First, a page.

During the course of pipeline construction, it is likely that the building team will need to either acquire land or get permission to use land that is in the path of the pipeline. There will likely be a person designated to handle the process of right-of-way acquisition for the pipeline.
What exactly does this process look like? Here’s a quick overview of what you can expect when performing pipeline right-of-way acquisition in Texas.
Like with any other type of project, its success in the long term depends on the quality of the planning you do at the outset. You should make sure you identify any potential issues and challenges right away to give yourself enough time to overcome them and to form strategies for dealing with landowners early on. Obviously, the ideal situation to be in would be a straight pipeline that can run right from point A to point B with no obstacles or other landowners to deal with, but that simply doesn’t happen very often.
Once you’ve developed the initial framework of a plan for the pipeline, you can then begin to identify landowners in the area. You’ll need to go to the local office that has this information, whether it be a local municipal office or a county appraisal office. Depending on the location, it might be easy or difficult to access the information you need about who owns which parcels of land. You’ll also want to specifically get information about easements and rights of way.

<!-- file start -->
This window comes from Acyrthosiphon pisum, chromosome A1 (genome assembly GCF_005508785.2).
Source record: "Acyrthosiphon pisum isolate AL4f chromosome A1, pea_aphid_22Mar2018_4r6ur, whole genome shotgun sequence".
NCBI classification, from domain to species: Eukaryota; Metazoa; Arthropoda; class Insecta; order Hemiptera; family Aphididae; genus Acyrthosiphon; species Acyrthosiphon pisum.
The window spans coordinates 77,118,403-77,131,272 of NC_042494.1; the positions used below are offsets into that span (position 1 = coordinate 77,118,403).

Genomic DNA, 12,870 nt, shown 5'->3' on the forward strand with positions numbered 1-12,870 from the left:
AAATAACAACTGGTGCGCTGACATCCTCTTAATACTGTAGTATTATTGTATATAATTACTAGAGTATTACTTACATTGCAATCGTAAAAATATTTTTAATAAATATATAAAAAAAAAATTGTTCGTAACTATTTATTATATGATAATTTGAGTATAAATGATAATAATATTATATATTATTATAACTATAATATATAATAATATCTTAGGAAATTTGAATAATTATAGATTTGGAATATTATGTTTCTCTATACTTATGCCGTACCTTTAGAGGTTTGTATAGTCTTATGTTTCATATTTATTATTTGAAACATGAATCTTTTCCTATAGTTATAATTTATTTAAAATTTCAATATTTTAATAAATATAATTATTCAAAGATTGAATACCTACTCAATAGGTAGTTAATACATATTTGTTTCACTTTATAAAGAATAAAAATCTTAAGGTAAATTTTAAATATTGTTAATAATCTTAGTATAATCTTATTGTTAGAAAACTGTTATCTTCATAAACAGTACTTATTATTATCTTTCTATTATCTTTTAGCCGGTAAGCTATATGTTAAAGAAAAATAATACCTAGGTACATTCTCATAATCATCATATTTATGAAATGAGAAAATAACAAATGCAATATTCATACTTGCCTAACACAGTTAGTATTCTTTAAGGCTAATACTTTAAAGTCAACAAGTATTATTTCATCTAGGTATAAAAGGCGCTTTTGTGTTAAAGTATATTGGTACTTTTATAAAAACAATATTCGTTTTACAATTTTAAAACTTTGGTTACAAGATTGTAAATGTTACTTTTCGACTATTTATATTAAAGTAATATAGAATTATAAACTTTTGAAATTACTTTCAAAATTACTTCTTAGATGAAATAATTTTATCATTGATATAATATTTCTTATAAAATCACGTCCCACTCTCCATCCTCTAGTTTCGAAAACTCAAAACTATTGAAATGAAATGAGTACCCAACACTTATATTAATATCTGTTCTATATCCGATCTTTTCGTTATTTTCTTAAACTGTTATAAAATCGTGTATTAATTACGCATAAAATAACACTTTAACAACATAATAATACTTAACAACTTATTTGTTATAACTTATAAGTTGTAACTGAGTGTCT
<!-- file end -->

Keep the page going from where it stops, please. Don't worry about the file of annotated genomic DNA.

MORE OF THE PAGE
The next step is to actually reach out to these landowners, explain the project you are working on and request a meeting. You’ll need their permission to gain access for your proposed route. You’ll want to get a survey done on the property, but you’ll need landowner permission to do so. You should do everything you can to make the landowners comfortable with how you’ll be using the property. It can help to have surveyors stake out the route—this gives you an idea of whether or not the route will be a good one, and also gives the landowner an idea of the kind of disruption it will temporarily cause to the property.
Depending on how your meetings go, you may need to come up with some alternate route options. There are some landowners who will be very hesitant to allow work to be done on their properties, and you’ll need to respect that.
Before you can begin work on the project, you’ll need to confirm ownership of every tract of land you’re working on by searching for deed records at the local county clerk’s office. Even though you’ve got permission from the landowner to begin work, it’s important that you double check to make sure you’ve got all the landowner information correct.
For more information about the process of pipeline right-of-way acquisition in Texas and the steps you can take to make it go as smoothly as possible, contact D.G. Smyth & Co., Inc. today.